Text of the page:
The man who took the job that no one else wanted
Farmer's Weekly|June 19 - 26, 2020
History has not been kind to Thomas Burgers, who was asked to save his ailing country, the Transvaal. Lack of judgement and misfortune contributed to his failure. Graham Jooste reports.
Graham Jooste

By 1872, the South African Republic (also called the Transvaal) was almost bankrupt. The communities of Lydenburg, Potchefstroom, Rustenburg, and Pretoria disagreed on numerous issues, and the cantankerous farmers refused to pay their taxes.

President Marthinus Wessel Pretorius had resigned the year before, and the burghers were at a loss to name a suitable candidate for president; they wanted someone who had not taken any part in their internecine struggles or even had friends or relatives involved.

This meant that they had to search beyond the boundaries of the Transvaal. So desperate was the Volksraad that it even advertised for the post!

Finally, thanks to various recommendations, it approached Thomas François Burgers, a 38-year-old Dutch Reformed minister in Hanover in the Karoo

A STORMY START

Burgers was born in 1854 on the farm Langefontein in the Cambedoo District of Graaff-Reinet. He studied theology in the Netherlands, was ordained in 1858, and in the same year married a Scottish woman, Mary Bryson, by whom he was to have 10 children. He and his wife returned to the Cape Colony, and he became the parson of Hanover at the age of 25.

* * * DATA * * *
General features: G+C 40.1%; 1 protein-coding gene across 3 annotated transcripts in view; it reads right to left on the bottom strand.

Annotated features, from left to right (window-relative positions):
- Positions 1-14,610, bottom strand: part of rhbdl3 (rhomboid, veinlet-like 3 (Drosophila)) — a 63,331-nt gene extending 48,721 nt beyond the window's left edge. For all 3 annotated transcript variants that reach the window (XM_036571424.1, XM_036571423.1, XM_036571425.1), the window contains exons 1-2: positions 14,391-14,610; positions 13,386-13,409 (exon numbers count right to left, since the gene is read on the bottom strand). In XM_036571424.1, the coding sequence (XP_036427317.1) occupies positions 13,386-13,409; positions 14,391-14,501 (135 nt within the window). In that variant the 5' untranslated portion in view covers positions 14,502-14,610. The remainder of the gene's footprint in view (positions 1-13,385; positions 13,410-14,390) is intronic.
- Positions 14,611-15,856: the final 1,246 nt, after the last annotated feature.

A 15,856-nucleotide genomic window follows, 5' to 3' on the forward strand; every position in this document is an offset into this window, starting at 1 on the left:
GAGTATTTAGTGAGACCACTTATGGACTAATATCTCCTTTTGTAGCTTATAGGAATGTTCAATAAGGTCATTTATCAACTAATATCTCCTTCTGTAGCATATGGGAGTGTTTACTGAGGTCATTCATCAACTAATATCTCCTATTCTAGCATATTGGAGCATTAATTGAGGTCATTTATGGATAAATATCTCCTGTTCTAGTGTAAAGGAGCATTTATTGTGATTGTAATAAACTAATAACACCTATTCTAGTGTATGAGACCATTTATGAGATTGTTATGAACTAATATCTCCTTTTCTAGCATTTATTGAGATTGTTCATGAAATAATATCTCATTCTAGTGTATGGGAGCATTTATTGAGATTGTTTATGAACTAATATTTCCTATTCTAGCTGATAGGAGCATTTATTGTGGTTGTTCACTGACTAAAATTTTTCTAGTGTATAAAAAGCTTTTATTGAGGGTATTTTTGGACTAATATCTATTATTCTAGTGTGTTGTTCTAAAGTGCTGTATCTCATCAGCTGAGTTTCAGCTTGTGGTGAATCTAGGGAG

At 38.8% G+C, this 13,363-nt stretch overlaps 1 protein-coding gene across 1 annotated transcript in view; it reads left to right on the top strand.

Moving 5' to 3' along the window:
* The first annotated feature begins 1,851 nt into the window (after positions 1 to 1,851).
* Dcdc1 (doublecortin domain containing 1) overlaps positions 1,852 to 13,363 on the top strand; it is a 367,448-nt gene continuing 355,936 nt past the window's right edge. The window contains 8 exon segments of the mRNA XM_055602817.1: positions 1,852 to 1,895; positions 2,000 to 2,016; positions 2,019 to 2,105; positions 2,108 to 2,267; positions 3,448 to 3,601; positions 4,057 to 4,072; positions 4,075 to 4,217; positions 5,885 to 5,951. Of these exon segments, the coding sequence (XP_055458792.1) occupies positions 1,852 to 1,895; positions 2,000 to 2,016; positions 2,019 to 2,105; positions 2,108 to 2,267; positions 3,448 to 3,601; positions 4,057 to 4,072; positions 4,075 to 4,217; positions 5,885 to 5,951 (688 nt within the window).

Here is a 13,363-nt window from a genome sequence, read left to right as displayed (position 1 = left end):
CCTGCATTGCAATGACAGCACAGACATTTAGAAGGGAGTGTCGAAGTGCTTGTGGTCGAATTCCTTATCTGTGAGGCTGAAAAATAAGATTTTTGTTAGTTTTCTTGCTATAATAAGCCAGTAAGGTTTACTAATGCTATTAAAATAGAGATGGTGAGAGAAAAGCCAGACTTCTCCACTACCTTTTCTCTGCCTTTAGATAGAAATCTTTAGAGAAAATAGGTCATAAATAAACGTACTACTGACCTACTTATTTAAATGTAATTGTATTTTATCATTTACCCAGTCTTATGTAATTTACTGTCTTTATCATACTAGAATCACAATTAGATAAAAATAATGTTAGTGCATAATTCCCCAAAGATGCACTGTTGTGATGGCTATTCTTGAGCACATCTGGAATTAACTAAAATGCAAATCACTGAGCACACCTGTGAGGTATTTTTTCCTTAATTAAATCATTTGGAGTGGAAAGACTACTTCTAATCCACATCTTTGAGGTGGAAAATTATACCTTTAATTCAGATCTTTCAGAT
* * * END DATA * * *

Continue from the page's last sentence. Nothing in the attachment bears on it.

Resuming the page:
Burger was a fine orator with an understanding approach to problems and life in general. He was a liberal thinker, even becoming a freemason later in life, and did not believe in the literal truth of the Bible.

This brought him into conflict with the Dutch Reformed Synod, and in 1864 he was accused of heresy and suspended. Undaunted, he took his case to the Supreme Court, won it, and was reinstated.

His victory was certainly no recommendation to the fundamentalist Doppers of the Transvaal and got him off on the wrong foot with Paul Kruger (then the country’s commandant-general), and his followers, who were all Doppers.

Burgers was elected president of the Transvaal by 2 964 votes to 388. He embraced nationalism, with a good dose of liberalism thrown in, which ruffled more feathers.

One of his first actions was to travel to Cape Town to raise a loan for recruiting and paying public servants. But this represented only a fraction of the funds the new president’s plans called for.

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